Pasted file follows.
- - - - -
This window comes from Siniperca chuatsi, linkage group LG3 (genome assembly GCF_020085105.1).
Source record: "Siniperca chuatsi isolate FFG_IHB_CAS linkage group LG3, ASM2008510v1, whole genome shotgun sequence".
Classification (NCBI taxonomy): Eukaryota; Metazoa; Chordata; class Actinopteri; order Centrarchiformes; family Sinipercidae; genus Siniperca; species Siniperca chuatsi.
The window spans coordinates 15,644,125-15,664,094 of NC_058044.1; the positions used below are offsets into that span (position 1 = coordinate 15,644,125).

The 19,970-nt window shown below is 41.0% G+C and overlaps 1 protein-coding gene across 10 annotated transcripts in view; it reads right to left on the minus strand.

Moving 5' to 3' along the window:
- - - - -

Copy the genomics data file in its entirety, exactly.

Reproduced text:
This window comes from Siniperca chuatsi, linkage group LG3 (genome assembly GCF_020085105.1).
Source record: "Siniperca chuatsi isolate FFG_IHB_CAS linkage group LG3, ASM2008510v1, whole genome shotgun sequence".
Classification (NCBI taxonomy): Eukaryota; Metazoa; Chordata; class Actinopteri; order Centrarchiformes; family Sinipercidae; genus Siniperca; species Siniperca chuatsi.
The window spans coordinates 15,644,125-15,664,094 of NC_058044.1; the positions used below are offsets into that span (position 1 = coordinate 15,644,125).

The 19,970-nt window shown below is 41.0% G+C and overlaps 1 protein-coding gene across 10 annotated transcripts in view; it reads right to left on the minus strand.

Moving 5' to 3' along the window: